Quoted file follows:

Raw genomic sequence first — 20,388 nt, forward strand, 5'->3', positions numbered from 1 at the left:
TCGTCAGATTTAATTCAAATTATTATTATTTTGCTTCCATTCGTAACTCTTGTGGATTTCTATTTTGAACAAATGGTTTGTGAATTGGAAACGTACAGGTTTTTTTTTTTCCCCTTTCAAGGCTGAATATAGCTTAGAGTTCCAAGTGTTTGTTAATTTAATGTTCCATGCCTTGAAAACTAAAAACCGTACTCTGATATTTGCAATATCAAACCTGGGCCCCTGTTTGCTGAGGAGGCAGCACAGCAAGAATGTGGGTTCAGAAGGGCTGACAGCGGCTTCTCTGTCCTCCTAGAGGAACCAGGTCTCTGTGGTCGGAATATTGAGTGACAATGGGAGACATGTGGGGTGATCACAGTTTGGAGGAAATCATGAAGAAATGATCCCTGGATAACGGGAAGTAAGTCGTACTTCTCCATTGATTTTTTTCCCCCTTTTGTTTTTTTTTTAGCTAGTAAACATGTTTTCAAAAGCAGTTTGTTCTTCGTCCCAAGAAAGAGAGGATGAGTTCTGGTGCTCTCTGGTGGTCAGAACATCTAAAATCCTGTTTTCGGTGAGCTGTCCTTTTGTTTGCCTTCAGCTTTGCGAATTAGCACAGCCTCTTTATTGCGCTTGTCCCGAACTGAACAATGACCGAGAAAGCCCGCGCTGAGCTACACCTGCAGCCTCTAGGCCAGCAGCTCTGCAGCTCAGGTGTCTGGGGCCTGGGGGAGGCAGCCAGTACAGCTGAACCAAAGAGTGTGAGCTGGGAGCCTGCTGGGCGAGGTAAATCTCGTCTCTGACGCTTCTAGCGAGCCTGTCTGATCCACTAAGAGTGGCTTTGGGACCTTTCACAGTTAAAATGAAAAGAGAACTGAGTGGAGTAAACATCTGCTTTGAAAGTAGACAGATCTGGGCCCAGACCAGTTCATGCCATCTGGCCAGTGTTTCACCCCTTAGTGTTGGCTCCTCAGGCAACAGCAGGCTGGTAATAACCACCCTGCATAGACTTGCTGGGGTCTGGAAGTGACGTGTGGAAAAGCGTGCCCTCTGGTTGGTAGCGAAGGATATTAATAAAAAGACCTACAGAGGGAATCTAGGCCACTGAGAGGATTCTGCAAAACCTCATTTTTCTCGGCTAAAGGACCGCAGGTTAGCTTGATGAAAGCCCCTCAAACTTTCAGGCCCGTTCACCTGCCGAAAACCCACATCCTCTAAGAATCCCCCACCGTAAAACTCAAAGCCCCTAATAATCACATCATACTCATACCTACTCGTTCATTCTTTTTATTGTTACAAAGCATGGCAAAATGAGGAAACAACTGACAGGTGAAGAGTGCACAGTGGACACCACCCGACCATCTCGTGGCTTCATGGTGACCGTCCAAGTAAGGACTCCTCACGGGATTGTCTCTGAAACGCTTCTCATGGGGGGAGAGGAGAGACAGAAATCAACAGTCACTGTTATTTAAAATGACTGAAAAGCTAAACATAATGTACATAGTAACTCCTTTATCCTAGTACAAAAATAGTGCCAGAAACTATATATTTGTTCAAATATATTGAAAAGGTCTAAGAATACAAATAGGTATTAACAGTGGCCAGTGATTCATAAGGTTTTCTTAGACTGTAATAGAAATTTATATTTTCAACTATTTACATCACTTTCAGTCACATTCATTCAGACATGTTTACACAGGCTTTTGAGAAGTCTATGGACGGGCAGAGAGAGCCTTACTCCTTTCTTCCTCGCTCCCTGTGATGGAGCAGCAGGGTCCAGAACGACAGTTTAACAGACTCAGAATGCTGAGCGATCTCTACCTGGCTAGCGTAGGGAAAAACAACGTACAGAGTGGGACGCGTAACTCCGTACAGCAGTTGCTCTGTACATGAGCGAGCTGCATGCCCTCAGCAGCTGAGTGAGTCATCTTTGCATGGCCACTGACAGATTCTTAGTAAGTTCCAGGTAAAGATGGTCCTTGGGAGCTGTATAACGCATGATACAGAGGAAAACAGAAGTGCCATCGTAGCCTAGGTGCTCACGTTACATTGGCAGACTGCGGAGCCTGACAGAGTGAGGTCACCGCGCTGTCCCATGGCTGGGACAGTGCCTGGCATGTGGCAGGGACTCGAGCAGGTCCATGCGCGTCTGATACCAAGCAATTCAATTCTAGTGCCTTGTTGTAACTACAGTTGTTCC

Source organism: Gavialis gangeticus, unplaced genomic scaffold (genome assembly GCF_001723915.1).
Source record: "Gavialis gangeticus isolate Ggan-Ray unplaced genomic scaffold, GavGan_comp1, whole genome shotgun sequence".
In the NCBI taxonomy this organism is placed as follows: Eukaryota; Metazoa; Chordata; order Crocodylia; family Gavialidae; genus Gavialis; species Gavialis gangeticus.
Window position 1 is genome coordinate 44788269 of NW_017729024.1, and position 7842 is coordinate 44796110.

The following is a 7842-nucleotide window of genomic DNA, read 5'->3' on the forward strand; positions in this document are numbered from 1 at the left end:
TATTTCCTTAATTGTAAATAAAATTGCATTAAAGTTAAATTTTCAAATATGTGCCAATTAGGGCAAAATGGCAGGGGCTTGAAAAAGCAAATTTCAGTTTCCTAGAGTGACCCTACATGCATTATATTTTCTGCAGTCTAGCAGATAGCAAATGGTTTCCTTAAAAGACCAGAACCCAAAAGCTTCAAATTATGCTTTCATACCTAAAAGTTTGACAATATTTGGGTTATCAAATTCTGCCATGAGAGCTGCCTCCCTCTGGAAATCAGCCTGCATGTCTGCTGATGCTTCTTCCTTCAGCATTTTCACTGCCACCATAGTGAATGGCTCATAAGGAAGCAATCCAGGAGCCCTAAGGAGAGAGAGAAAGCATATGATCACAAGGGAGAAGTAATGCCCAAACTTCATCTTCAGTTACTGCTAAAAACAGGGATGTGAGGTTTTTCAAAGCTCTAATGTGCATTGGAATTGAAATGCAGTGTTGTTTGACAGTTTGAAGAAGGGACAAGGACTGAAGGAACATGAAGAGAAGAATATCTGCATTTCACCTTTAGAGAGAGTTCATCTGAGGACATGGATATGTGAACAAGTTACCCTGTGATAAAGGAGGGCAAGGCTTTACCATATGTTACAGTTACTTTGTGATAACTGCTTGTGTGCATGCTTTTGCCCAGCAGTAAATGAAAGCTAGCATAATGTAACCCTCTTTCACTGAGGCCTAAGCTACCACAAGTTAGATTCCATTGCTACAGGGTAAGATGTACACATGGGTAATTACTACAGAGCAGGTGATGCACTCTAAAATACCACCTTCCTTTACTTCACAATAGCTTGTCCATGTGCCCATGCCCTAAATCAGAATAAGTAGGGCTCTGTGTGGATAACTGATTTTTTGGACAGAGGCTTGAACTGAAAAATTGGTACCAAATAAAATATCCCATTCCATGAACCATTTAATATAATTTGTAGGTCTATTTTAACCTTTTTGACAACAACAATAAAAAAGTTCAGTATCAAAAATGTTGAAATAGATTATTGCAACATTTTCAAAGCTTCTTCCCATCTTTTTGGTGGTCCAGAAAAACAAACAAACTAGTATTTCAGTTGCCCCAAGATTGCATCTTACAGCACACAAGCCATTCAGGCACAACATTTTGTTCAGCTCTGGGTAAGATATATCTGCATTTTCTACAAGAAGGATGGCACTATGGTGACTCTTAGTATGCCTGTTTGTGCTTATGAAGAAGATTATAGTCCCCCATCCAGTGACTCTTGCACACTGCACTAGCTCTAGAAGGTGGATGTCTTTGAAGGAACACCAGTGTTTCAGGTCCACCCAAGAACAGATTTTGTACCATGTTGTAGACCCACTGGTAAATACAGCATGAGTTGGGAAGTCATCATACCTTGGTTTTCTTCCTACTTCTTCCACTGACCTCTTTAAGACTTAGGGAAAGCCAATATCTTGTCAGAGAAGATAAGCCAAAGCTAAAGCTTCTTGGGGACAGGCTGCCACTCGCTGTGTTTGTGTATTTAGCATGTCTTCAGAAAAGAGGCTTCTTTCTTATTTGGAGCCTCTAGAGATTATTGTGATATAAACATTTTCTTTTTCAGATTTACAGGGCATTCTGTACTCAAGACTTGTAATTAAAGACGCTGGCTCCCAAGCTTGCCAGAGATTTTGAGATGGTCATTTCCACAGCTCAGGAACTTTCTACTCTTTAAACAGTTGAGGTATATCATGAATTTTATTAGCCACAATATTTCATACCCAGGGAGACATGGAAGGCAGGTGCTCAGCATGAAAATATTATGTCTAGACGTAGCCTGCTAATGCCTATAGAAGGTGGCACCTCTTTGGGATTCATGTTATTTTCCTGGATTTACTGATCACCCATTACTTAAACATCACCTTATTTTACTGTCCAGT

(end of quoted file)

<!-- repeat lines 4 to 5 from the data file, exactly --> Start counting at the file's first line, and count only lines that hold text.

Source record: "Gavialis gangeticus isolate Ggan-Ray unplaced genomic scaffold, GavGan_comp1, whole genome shotgun sequence".
In the NCBI taxonomy this organism is placed as follows: Eukaryota; Metazoa; Chordata; order Crocodylia; family Gavialidae; genus Gavialis; species Gavialis gangeticus.